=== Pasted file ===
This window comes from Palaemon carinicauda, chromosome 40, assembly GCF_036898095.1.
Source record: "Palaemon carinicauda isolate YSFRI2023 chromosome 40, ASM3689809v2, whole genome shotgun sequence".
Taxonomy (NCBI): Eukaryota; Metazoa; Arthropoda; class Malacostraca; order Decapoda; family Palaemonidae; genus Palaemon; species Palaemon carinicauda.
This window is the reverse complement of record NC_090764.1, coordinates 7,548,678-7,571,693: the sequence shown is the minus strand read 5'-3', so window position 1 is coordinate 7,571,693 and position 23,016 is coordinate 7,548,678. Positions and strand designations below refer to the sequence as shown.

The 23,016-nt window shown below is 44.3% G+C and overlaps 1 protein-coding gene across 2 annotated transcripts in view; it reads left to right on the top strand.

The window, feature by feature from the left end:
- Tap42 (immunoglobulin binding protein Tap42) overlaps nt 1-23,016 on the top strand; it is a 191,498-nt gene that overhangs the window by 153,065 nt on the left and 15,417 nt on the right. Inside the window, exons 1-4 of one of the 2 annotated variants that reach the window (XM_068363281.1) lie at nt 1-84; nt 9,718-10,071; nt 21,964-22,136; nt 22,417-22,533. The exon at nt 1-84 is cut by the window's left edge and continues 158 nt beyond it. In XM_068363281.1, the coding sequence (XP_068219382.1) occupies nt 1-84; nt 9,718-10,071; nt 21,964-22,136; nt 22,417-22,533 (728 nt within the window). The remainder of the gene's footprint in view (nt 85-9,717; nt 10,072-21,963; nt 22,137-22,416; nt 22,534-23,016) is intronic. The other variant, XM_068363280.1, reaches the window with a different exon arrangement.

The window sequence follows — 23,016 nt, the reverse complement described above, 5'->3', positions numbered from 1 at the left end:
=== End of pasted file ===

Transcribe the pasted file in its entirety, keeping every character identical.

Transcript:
This window comes from Palaemon carinicauda, chromosome 40, assembly GCF_036898095.1.
Source record: "Palaemon carinicauda isolate YSFRI2023 chromosome 40, ASM3689809v2, whole genome shotgun sequence".
Taxonomy (NCBI): Eukaryota; Metazoa; Arthropoda; class Malacostraca; order Decapoda; family Palaemonidae; genus Palaemon; species Palaemon carinicauda.
This window is the reverse complement of record NC_090764.1, coordinates 7,548,678-7,571,693: the sequence shown is the minus strand read 5'-3', so window position 1 is coordinate 7,571,693 and position 23,016 is coordinate 7,548,678. Positions and strand designations below refer to the sequence as shown.

The 23,016-nt window shown below is 44.3% G+C and overlaps 1 protein-coding gene across 2 annotated transcripts in view; it reads left to right on the top strand.

The window, feature by feature from the left end:
- Tap42 (immunoglobulin binding protein Tap42) overlaps nt 1-23,016 on the top strand; it is a 191,498-nt gene that overhangs the window by 153,065 nt on the left and 15,417 nt on the right. Inside the window, exons 1-4 of one of the 2 annotated variants that reach the window (XM_068363281.1) lie at nt 1-84; nt 9,718-10,071; nt 21,964-22,136; nt 22,417-22,533. The exon at nt 1-84 is cut by the window's left edge and continues 158 nt beyond it. In XM_068363281.1, the coding sequence (XP_068219382.1) occupies nt 1-84; nt 9,718-10,071; nt 21,964-22,136; nt 22,417-22,533 (728 nt within the window). The remainder of the gene's footprint in view (nt 85-9,717; nt 10,072-21,963; nt 22,137-22,416; nt 22,534-23,016) is intronic. The other variant, XM_068363280.1, reaches the window with a different exon arrangement.

The window sequence follows — 23,016 nt, the reverse complement described above, 5'->3', positions numbered from 1 at the left end: